By Olivia Montes
Elm Staff Writer
Throughout the entire latter half of the 20th century, recording timeless events, from those belonging to historic national events to small town familial gatherings, was the foundation of preserving important memories long after the moment itself had passed.
Unfortunately, time has become the relentless enemy of the age-old, black and white photograph — and that timely foe refuses to back down.
“Film is a wonderful medium because it does not hide its encoded information from the naked eye,” The New York Times wrote in a 2013 series of self-help tips regarding effective preservation of the history behind the photograph frame.
“It is important to think about how those photographs will survive into the future,” The New York Times said.
While these photographs seem dated or old-fashioned, or even just taking up space, they do provide us with a visual history of our personal and public pasts. They re-introduce those who influenced our current moment to be remembered for ages to come.
However, because of the delicate nature of the photos themselves, as well as how antiquated they have become, we had to find another method to preserving those precious moments — and that is through the power of the digital world.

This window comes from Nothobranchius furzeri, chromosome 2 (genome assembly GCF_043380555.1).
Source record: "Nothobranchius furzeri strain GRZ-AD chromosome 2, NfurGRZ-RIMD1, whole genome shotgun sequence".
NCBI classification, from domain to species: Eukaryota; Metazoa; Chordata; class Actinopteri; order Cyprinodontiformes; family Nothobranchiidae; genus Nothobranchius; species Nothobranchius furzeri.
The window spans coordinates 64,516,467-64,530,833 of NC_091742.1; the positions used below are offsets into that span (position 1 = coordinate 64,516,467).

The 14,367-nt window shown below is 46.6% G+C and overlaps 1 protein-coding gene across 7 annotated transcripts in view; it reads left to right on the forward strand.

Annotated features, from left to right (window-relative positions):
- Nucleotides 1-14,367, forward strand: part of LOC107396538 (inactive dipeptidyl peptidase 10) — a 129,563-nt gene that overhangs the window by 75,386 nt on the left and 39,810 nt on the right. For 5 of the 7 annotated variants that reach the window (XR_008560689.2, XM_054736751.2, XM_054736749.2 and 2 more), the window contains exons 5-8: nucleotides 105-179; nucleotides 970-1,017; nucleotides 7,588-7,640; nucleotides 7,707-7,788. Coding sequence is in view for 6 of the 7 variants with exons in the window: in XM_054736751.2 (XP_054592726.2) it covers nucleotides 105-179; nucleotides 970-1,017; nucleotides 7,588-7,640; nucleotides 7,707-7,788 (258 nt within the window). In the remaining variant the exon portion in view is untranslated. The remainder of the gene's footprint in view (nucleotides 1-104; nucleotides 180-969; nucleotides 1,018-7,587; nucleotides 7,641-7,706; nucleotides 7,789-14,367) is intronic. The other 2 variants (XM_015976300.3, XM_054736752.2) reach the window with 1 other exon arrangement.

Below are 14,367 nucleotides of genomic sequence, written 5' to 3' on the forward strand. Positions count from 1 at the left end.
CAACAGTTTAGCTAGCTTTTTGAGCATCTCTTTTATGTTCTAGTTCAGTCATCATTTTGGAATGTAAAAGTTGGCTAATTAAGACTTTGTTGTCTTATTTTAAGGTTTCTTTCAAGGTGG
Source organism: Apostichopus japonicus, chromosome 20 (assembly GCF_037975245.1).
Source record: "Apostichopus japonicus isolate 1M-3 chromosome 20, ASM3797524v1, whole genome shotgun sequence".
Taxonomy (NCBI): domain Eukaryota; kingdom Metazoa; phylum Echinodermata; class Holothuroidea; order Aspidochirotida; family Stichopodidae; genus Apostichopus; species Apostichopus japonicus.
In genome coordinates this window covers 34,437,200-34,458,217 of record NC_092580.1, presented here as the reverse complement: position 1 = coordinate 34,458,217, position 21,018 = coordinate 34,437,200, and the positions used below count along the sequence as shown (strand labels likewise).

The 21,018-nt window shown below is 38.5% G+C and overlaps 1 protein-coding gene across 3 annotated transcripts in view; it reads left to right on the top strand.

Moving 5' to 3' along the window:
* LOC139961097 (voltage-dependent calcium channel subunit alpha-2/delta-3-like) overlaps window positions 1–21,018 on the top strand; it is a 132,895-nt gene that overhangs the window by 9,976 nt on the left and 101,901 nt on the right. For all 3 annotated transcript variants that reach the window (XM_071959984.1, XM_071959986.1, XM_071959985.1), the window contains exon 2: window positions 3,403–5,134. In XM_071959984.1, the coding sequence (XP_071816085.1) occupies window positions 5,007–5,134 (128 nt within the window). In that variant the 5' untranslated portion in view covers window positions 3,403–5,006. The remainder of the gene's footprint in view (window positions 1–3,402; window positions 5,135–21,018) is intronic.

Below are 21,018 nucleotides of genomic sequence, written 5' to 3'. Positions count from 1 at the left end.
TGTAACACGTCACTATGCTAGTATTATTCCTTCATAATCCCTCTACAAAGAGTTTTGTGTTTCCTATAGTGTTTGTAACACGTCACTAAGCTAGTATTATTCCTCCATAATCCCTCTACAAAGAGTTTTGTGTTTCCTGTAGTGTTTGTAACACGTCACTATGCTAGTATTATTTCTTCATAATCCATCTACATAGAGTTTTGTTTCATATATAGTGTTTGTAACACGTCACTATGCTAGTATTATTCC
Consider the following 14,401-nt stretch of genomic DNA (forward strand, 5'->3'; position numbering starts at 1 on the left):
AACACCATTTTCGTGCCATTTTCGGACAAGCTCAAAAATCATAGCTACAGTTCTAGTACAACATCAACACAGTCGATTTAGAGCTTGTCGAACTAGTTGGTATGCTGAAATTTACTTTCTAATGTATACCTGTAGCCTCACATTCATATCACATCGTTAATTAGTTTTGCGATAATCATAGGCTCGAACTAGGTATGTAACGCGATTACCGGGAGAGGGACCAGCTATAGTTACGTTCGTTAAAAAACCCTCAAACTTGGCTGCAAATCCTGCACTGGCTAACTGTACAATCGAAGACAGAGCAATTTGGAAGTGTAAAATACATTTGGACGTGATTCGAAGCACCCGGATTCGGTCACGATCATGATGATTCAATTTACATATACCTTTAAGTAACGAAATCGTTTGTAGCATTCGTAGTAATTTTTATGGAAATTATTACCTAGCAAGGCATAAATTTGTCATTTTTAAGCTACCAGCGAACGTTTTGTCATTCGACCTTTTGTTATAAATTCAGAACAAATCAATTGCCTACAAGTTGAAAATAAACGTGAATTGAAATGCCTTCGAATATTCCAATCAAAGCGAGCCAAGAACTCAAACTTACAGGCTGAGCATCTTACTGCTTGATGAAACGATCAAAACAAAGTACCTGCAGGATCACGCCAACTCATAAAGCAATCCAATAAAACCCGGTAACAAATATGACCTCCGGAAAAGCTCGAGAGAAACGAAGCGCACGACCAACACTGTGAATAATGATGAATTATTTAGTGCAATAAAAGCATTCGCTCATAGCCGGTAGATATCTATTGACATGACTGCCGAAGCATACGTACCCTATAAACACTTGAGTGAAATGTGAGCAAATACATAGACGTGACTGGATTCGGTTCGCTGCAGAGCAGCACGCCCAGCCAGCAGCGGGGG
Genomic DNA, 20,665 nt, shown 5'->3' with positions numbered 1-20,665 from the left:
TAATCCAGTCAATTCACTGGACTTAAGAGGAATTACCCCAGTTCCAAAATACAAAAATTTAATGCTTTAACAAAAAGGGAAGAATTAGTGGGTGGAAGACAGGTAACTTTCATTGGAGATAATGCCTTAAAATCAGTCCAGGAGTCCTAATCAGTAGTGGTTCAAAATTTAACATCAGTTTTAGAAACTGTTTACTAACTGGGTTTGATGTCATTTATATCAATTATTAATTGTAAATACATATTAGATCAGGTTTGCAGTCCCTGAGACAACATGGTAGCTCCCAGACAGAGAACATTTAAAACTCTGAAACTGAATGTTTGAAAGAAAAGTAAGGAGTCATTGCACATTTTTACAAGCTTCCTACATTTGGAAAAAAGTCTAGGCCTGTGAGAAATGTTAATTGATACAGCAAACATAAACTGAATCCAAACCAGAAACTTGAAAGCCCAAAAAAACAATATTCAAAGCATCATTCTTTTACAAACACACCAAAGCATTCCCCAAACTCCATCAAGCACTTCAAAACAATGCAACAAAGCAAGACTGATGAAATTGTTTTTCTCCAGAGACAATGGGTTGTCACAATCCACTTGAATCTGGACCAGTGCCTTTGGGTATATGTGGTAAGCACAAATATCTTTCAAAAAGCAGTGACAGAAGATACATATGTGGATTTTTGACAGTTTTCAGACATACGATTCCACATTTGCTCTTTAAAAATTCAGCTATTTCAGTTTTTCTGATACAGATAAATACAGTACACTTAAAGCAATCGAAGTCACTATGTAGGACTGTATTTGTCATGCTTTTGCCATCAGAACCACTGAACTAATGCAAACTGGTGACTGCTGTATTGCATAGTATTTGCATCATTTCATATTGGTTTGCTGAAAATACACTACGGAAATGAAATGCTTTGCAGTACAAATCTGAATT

“One of the goals in creating a digital copy is to convey the photographer’s original intention,” blogger and photographer Matthew Minor wrote for the NYC Department of Records and Information Services in 2018. “It’s [this] picture with detail, contrast, color, tonality, sharpness, depth of field, and focus.”
But, like with any preservation process, this takes both time and effort to make this happen. Projects like these requires that individuals take the moment to sort their photos based on emotional value, organizing them based on the date in which the photo was taken, and then choosing a specific program to help effectively digitize photos into clear, restored, long-lasting pictures.
But it is also up to individuals themselves to figure out which method works for them.
“Your goals should be to identify, categorize, minimize and efficiently store your photos,” Nicole Anzia wrote for The Washington Post in 2018. “There is no ‘right’ way to categorize or organize your pictures — go with whatever makes the most sense to you.”
But, most important to remember, is to keep the old photos. While having a solid digital copy on hand is always a plus, it’s important to hold onto the photogenic memories that made this new memory album possible.
“If you can manage, always keep the originals — do not discard them after you digitize them,” The New York Times wrote. “[When] stored in appropriate housing, photographic materials can last a very long time.”
But another important idea to remember is that, while we are not the ones taking those photos, we are in fact restoring something even more beautiful: the memories behind those flimsy pieces of paper — feelings of love and sorrow, tears of uncontrollable laughter and sadness — and the rush of pure joy running through our veins.
“On the front end a digital photograph is visual,” Minor said. “On the back end, it’s a huge packet of information — it’s three channels, millions of pixels, and a precise value for each.”